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Mindfulness (N Y). 2018;9(6):1794-1806. doi: 10.1007/s12671-018-0922-3. Epub 2018 Mar 12.

Meditation-Induced Near-Death Experiences: a 3-Year Longitudinal Study.

Author information

1Centre for Psychological Research, University of Derby, Kedleston Road, Derby, Derbyshire DE22 1GB UK.
Awake to Wisdom Centre for Meditation and Mindfulness Research, Ragusa, Italy.
3Psychology Division, Bishop Grosseteste University, Lincoln, UK.
4Miguel Servet University Hospital, University of Zaragoza, Zaragoza, Spain.
5Psychology Department, Nottingham Trent University, Nottinghamshire, UK.


Near-death experiences (NDEs) are life transformational events that are increasingly being subjected to empirical research. However, to date, no study has investigated the phenomenon of a meditation-induced near-death experience (MI-NDE) that is referred to in ancient Buddhist texts. Given that some advanced Buddhist meditators can induce NDEs at a pre-planned point in time, the MI-NDE may make NDEs more empirically accessible and thus advance understanding into the psychology of death-related processes. The present study recruited 12 advanced Buddhist meditators and compared the MI-NDE against two other meditation practices (i.e. that acted as control conditions) in the same participant group. Changes in the content and profundity of the MI-NDE were assessed longitudinally over a 3-year period. Findings demonstrated that compared to the control conditions, the MI-NDE prompted significantly greater pre-post increases in NDE profundity, mystical experiences and non-attachment. Furthermore, participants demonstrated significant increases in NDE profundity across the 3-year study period. Findings from an embedded qualitative analysis (using grounded theory) demonstrated that participants (i) were consciously aware of experiencing NDEs, (ii) retained volitional control over the content and duration of NDEs and (iii) elicited a rich array of non-worldly encounters and spiritual experiences. In addition to providing corroborating evidence in terms of the content of a "regular" (i.e. non-meditation-induced) NDE, novel NDE features identified in the present study indicate that there exist unexplored and/or poorly understood dimensions to NDEs. Furthermore, the study indicates that it would be feasible-including ethically feasible-for future research to recruit advanced meditators in order to assess real-time changes in neurological activity during NDEs.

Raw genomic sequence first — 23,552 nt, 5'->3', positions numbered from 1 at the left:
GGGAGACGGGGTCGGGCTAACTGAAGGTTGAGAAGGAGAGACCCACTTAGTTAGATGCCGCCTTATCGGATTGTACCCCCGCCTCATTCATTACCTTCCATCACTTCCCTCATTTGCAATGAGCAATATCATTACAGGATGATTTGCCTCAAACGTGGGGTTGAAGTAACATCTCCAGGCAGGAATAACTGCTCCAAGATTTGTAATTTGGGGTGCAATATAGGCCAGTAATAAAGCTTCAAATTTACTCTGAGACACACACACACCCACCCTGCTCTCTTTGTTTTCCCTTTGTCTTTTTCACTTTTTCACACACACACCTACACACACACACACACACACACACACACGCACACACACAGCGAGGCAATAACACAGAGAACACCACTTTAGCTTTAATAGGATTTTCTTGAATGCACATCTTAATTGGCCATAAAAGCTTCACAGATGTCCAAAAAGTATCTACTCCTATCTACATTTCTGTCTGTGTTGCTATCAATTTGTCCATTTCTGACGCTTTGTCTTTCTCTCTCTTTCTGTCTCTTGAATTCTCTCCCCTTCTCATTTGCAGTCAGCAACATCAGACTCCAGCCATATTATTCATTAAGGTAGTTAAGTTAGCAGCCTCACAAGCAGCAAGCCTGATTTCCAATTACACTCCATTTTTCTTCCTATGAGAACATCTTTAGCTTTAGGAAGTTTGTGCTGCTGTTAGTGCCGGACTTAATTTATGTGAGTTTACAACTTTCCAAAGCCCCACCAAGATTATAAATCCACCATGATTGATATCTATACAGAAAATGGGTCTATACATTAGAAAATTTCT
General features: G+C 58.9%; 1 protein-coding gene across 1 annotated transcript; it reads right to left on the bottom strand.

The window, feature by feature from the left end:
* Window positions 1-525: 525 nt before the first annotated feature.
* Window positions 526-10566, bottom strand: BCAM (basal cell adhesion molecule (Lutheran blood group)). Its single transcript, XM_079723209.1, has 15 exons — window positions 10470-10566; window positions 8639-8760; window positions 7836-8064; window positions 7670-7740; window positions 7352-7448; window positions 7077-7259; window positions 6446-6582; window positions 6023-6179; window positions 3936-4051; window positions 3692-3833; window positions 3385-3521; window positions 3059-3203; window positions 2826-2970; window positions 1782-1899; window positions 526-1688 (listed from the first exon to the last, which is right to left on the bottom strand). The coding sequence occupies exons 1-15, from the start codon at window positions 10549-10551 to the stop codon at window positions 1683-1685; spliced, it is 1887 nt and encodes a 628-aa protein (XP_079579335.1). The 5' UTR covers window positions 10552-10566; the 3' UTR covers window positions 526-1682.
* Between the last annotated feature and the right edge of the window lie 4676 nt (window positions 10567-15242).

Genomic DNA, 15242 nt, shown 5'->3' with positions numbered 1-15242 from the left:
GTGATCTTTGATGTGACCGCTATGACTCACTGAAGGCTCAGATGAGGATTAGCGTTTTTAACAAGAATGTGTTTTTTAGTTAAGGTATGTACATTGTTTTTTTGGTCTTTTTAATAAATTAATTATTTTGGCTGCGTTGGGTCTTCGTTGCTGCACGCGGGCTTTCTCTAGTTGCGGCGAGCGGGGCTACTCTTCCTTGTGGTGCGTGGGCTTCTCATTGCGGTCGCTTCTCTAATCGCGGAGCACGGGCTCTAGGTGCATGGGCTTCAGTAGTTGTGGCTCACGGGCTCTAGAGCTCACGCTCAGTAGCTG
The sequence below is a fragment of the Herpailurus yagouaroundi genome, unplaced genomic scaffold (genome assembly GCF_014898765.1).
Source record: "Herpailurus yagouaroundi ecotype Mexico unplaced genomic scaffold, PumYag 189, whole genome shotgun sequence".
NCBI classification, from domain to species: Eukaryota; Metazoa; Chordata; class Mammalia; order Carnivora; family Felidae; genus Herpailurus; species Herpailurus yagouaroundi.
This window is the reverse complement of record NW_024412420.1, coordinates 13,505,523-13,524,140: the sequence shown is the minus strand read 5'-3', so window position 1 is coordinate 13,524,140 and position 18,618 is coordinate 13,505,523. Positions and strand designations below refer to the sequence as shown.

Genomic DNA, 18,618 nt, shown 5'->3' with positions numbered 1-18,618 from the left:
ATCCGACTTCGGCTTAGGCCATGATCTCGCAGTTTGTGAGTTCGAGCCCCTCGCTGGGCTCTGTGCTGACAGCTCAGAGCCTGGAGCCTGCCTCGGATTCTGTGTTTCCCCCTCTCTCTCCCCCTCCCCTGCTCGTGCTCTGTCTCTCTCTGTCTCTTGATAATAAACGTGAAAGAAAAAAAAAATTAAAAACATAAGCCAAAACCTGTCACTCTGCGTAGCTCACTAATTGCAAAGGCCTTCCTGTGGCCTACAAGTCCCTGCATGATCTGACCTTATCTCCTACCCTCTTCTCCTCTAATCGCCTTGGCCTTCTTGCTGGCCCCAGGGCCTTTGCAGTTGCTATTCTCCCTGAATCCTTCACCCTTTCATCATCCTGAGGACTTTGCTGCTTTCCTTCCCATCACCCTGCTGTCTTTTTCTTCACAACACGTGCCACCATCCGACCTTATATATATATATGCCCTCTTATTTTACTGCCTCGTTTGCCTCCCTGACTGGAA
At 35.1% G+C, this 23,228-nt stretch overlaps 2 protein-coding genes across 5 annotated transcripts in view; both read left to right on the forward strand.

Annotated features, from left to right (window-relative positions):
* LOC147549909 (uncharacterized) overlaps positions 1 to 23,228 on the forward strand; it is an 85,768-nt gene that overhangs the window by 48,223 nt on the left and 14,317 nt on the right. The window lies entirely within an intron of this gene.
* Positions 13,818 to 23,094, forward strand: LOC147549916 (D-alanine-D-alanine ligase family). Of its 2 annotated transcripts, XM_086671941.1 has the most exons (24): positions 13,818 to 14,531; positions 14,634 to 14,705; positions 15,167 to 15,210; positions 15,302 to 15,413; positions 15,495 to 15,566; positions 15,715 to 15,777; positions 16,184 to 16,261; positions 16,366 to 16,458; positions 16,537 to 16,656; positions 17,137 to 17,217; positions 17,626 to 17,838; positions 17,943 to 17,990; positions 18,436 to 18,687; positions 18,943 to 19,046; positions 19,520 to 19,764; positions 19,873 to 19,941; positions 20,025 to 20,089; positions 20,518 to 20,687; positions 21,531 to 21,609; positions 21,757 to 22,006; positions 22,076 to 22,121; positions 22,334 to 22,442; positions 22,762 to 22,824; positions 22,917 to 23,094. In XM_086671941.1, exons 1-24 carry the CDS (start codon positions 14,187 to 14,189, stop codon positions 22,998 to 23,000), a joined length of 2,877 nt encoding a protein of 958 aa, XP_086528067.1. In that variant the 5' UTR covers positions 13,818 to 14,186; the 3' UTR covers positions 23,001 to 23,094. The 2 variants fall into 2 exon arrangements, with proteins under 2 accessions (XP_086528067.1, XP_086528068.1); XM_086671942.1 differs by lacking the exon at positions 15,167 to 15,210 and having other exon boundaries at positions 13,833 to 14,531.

Buddhism; Death; Meditation; Meditation-induced near-death experience; Near-death experience

Conflict of interest statement

All procedures performed in studies involving human participants were in accordance with the ethical standards of Nottingham Trent University College of Business, Law and Social Sciences research ethics committee and with the 1964 Helsinki declaration and its later amendments or comparable ethical standards.Informed consent was obtained from all individual participants included in the study.The authors declare that they have no conflict of interest.

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